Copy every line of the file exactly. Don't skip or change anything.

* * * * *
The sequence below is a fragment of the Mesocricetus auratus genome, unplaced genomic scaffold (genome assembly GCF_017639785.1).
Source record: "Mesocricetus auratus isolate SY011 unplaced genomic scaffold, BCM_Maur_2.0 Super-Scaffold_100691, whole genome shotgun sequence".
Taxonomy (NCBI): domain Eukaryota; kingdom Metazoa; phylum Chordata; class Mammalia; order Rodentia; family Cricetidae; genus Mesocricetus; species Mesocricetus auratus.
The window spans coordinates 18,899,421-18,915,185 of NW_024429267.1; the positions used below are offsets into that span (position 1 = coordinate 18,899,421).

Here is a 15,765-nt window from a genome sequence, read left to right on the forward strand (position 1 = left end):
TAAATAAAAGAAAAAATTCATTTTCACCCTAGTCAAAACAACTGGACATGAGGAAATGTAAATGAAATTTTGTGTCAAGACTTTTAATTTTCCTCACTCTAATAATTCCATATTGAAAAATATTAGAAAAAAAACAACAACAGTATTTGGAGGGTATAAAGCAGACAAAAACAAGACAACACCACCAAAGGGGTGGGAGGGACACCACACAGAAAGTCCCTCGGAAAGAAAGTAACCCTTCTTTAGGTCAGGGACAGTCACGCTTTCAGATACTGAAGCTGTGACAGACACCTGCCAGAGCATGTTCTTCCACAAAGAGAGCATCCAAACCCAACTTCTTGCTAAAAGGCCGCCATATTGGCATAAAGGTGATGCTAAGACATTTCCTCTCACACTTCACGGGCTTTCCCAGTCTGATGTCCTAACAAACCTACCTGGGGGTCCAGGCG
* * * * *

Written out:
The sequence below is a fragment of the Mesocricetus auratus genome, unplaced genomic scaffold (genome assembly GCF_017639785.1).
Source record: "Mesocricetus auratus isolate SY011 unplaced genomic scaffold, BCM_Maur_2.0 Super-Scaffold_100691, whole genome shotgun sequence".
Taxonomy (NCBI): domain Eukaryota; kingdom Metazoa; phylum Chordata; class Mammalia; order Rodentia; family Cricetidae; genus Mesocricetus; species Mesocricetus auratus.
The window spans coordinates 18,899,421-18,915,185 of NW_024429267.1; the positions used below are offsets into that span (position 1 = coordinate 18,899,421).

Here is a 15,765-nt window from a genome sequence, read left to right on the forward strand (position 1 = left end):
TAAATAAAAGAAAAAATTCATTTTCACCCTAGTCAAAACAACTGGACATGAGGAAATGTAAATGAAATTTTGTGTCAAGACTTTTAATTTTCCTCACTCTAATAATTCCATATTGAAAAATATTAGAAAAAAAACAACAACAGTATTTGGAGGGTATAAAGCAGACAAAAACAAGACAACACCACCAAAGGGGTGGGAGGGACACCACACAGAAAGTCCCTCGGAAAGAAAGTAACCCTTCTTTAGGTCAGGGACAGTCACGCTTTCAGATACTGAAGCTGTGACAGACACCTGCCAGAGCATGTTCTTCCACAAAGAGAGCATCCAAACCCAACTTCTTGCTAAAAGGCCGCCATATTGGCATAAAGGTGATGCTAAGACATTTCCTCTCACACTTCACGGGCTTTCCCAGTCTGATGTCCTAACAAACCTACCTGGGGGTCCAGGCG